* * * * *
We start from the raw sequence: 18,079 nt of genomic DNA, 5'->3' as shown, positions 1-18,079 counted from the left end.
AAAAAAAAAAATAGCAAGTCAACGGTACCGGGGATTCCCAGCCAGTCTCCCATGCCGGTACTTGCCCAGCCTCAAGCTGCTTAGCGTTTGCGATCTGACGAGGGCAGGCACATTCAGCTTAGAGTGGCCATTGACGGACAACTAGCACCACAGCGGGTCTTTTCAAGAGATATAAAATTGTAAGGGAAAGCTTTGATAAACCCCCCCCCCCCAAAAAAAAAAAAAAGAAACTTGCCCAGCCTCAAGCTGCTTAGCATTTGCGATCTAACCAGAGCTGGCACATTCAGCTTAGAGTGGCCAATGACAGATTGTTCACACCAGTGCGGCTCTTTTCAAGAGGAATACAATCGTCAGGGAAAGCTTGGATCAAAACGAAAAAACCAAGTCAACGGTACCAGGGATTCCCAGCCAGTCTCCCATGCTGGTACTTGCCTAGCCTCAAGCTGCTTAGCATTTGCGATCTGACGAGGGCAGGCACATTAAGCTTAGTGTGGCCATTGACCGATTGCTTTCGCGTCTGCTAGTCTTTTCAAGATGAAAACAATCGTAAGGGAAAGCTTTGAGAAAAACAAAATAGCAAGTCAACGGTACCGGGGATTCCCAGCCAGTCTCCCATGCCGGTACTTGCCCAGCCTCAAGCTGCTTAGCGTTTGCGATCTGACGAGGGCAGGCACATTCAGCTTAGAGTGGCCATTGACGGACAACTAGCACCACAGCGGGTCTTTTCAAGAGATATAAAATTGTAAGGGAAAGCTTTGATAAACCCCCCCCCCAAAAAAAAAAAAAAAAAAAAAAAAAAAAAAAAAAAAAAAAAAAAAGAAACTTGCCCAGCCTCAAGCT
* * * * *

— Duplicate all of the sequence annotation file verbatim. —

We start from the raw sequence: 18,079 nt of genomic DNA, 5'->3' as shown, positions 1-18,079 counted from the left end.
AAAAAAAAAAATAGCAAGTCAACGGTACCGGGGATTCCCAGCCAGTCTCCCATGCCGGTACTTGCCCAGCCTCAAGCTGCTTAGCGTTTGCGATCTGACGAGGGCAGGCACATTCAGCTTAGAGTGGCCATTGACGGACAACTAGCACCACAGCGGGTCTTTTCAAGAGATATAAAATTGTAAGGGAAAGCTTTGATAAACCCCCCCCCCCCAAAAAAAAAAAAAAGAAACTTGCCCAGCCTCAAGCTGCTTAGCATTTGCGATCTAACCAGAGCTGGCACATTCAGCTTAGAGTGGCCAATGACAGATTGTTCACACCAGTGCGGCTCTTTTCAAGAGGAATACAATCGTCAGGGAAAGCTTGGATCAAAACGAAAAAACCAAGTCAACGGTACCAGGGATTCCCAGCCAGTCTCCCATGCTGGTACTTGCCTAGCCTCAAGCTGCTTAGCATTTGCGATCTGACGAGGGCAGGCACATTAAGCTTAGTGTGGCCATTGACCGATTGCTTTCGCGTCTGCTAGTCTTTTCAAGATGAAAACAATCGTAAGGGAAAGCTTTGAGAAAAACAAAATAGCAAGTCAACGGTACCGGGGATTCCCAGCCAGTCTCCCATGCCGGTACTTGCCCAGCCTCAAGCTGCTTAGCGTTTGCGATCTGACGAGGGCAGGCACATTCAGCTTAGAGTGGCCATTGACGGACAACTAGCACCACAGCGGGTCTTTTCAAGAGATATAAAATTGTAAGGGAAAGCTTTGATAAACCCCCCCCCCAAAAAAAAAAAAAAAAAAAAAAAAAAAAAAAAAAAAAAAAAAAAAGAAACTTGCCCAGCCTCAAGCT